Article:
The following is an excerpt from The U.S. Technology Skills Gap: What Every Technology Executive Must Know to Save
America’s Future written by Gary J. Beach, TECH CORPS Founder.
June 6, 1994, was a typical, hot steamy evening in Washington, D.C. As publisher of Computerworld, I was the master of ceremonies for the annual Computerworld and Smithsonian Institution’s Search for New Heroes gala held in the National Building Museum, one of the most impressive buildings in the nation’s capital. As my dinner conversation concluded, with Larry Ellison, the CEO of Oracle, Gordon Eubanks, the CEO of Symantec Corporation (both award winners that evening), and Linda Roberts, deputy under-secretary for IT at the Department of Education, a staffer tapped me on the shoulder. This was my signal that it was time to head backstage to prepare for my final duty of the evening, offering a toast to all the winners.
My closing remarks, scripted days before, would be easily on two teleprompters on either side of the main podium. The only logistical issue I had to be concerned with was giving enough time for 45 white-jacketed waiters to pour champagne into 1,000 glasses as I got to the toast portion of the remarks. As I settled into a chair to review my comments, Glenda Cuttaback, the executive producer of the event, approached me with an urgent request.
“Gary,” she said, “we have a problem. The waiters are having a difficult time opening the bottles of champagne backstage, so we need you to extend your closing comments two minutes or so before the toast to give us enough time to open the remaining bottles.” Those who know me well realize that the extension of remarks is not a problem for me. I asked Glenda to delay my stage reappearance for several minutes as I thought of something more to say.
I had brought Noelle, my 12-year-old daughter, to Washington for a weekend of sightseeing before the Monday event. She had been impressed with President Kennedy’s gravesite, and we had talked over the weekend about his accomplishments, including the formation of the Peace Corps.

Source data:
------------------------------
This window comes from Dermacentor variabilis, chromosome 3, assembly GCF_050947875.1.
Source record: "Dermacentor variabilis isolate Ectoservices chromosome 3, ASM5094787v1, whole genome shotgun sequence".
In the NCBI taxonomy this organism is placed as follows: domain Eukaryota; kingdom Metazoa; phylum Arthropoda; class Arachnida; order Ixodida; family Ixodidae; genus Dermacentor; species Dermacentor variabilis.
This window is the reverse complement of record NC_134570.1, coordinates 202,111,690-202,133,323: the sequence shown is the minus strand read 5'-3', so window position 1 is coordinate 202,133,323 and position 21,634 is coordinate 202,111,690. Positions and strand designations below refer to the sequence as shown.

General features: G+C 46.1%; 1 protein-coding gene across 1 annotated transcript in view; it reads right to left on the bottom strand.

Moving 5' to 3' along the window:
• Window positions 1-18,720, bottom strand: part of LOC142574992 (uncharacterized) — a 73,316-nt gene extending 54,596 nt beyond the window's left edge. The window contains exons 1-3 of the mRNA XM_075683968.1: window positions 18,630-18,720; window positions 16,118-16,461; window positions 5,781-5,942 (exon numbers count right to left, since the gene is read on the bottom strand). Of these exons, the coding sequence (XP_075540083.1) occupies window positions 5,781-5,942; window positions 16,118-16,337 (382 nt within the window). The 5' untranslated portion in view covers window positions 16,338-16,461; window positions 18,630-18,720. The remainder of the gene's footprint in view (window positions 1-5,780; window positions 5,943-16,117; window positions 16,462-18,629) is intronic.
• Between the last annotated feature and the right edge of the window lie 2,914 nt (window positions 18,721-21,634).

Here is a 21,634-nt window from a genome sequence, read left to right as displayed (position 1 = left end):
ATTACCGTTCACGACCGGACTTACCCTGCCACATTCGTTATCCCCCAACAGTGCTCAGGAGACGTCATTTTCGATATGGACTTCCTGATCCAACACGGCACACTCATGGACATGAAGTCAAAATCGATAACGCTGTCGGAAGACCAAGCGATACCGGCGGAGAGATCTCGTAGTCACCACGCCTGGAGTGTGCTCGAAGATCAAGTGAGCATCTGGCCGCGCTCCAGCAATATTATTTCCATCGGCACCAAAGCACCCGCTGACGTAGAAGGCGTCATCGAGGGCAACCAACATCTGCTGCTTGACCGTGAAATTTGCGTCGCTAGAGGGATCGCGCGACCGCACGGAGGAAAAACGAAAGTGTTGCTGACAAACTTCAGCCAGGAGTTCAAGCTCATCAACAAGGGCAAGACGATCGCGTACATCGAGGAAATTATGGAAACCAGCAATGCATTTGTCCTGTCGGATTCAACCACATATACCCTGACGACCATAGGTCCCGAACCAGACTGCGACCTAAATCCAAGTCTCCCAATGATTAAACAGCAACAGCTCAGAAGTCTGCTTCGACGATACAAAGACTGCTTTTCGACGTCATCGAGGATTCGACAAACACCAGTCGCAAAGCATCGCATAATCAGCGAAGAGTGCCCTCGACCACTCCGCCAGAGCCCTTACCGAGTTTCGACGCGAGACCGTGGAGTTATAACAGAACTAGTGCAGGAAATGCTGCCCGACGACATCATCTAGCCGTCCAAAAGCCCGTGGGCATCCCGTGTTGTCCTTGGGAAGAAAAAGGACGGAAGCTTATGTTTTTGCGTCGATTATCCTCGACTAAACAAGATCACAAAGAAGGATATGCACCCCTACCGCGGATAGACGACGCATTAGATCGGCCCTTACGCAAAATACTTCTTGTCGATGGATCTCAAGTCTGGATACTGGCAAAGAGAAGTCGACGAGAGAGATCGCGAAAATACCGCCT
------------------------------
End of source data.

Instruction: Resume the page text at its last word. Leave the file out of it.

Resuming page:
The idea struck me: that would be my extension remark. I would challenge the 1,000 men and women in the audience, all of them key IT executives, to join me in starting a new organization called the Tech Corps. As best as I can recall, here’s how I challenged the audience.
Just as the Peace Corps, started thirty-three years ago, focused on recruiting volunteers who went into developing countries to help, among other things, build roads that tied those countries to the global economy, what if we, the leaders of the information technology business, this evening start a new effort? An effort called the Tech Corps, and we volunteer our technology skills to help K-12 schools all across America made the digital connections to connect every classroom to the information superhighway [which is what many called the Internet in 1994].
The extension worked beautifully! I filled up the two minutes—my call for the start of the Tech Corps was met with silence—the waiters poured the champagne, and the event came to a conclusion.
Or so I thought. After a dessert reception I was standing in line to get a cab to leave the event when the person directly behind me tapped me on the shoulder and asked, “What is Tech Corps?” After I shared with him that I had just made up the idea that evening and hadn’t thought it through, he said, “Well I have, and I like it. Here’s my card. What’s your Social Security number? I want to meet you tomorrow morning at 9 a.m.” My first thought was “Who is this guy?” but then I looked at his card. It had an embossed golden eagle in the middle of it and raised type that said The Executive Office of The President of The United States.
His name was Ed Fitzsimmons, and he worked in the Office of Science and Technology Policy in the White House. The next morning we did indeed meet, in a special room in the Old Executive Office Building at President Richard Nixon’s desk (I even saw the special drawer where Rosemary Woods kept the hidden tape recorder). The game plan was to share the idea to a wider audience, implement a test concept, and, if all went well, formally launch Tech Corps as a nonprofit organization in the White House.